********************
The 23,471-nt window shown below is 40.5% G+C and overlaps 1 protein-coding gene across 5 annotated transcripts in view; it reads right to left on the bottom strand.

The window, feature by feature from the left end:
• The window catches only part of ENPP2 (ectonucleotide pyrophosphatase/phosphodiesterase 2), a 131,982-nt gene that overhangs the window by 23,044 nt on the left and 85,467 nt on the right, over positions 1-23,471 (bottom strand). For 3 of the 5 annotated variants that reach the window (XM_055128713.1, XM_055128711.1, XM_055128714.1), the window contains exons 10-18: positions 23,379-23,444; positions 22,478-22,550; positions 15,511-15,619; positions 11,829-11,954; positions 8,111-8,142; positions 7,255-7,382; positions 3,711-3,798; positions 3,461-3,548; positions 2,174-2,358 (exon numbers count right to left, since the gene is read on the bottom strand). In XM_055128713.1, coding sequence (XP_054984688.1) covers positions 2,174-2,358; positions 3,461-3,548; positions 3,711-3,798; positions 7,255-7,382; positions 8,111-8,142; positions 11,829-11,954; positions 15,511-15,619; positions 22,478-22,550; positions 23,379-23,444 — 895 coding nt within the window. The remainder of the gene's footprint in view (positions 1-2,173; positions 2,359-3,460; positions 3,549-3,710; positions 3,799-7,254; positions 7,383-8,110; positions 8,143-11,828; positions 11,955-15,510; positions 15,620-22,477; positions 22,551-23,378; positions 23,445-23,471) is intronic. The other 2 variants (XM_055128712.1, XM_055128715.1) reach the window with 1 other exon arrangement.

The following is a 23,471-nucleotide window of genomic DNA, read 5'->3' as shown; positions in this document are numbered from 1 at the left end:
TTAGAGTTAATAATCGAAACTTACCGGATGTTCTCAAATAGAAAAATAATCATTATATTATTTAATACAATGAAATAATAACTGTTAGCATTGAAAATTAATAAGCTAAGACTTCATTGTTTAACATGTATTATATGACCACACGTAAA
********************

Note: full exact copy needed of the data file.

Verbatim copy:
The 23,471-nt window shown below is 40.5% G+C and overlaps 1 protein-coding gene across 5 annotated transcripts in view; it reads right to left on the bottom strand.

The window, feature by feature from the left end:
• The window catches only part of ENPP2 (ectonucleotide pyrophosphatase/phosphodiesterase 2), a 131,982-nt gene that overhangs the window by 23,044 nt on the left and 85,467 nt on the right, over positions 1-23,471 (bottom strand). For 3 of the 5 annotated variants that reach the window (XM_055128713.1, XM_055128711.1, XM_055128714.1), the window contains exons 10-18: positions 23,379-23,444; positions 22,478-22,550; positions 15,511-15,619; positions 11,829-11,954; positions 8,111-8,142; positions 7,255-7,382; positions 3,711-3,798; positions 3,461-3,548; positions 2,174-2,358 (exon numbers count right to left, since the gene is read on the bottom strand). In XM_055128713.1, coding sequence (XP_054984688.1) covers positions 2,174-2,358; positions 3,461-3,548; positions 3,711-3,798; positions 7,255-7,382; positions 8,111-8,142; positions 11,829-11,954; positions 15,511-15,619; positions 22,478-22,550; positions 23,379-23,444 — 895 coding nt within the window. The remainder of the gene's footprint in view (positions 1-2,173; positions 2,359-3,460; positions 3,549-3,710; positions 3,799-7,254; positions 7,383-8,110; positions 8,143-11,828; positions 11,955-15,510; positions 15,620-22,477; positions 22,551-23,378; positions 23,445-23,471) is intronic. The other 2 variants (XM_055128712.1, XM_055128715.1) reach the window with 1 other exon arrangement.

The following is a 23,471-nucleotide window of genomic DNA, read 5'->3' as shown; positions in this document are numbered from 1 at the left end:
TTAGAGTTAATAATCGAAACTTACCGGATGTTCTCAAATAGAAAAATAATCATTATATTATTTAATACAATGAAATAATAACTGTTAGCATTGAAAATTAATAAGCTAAGACTTCATTGTTTAACATGTATTATATGACCACACGTAAA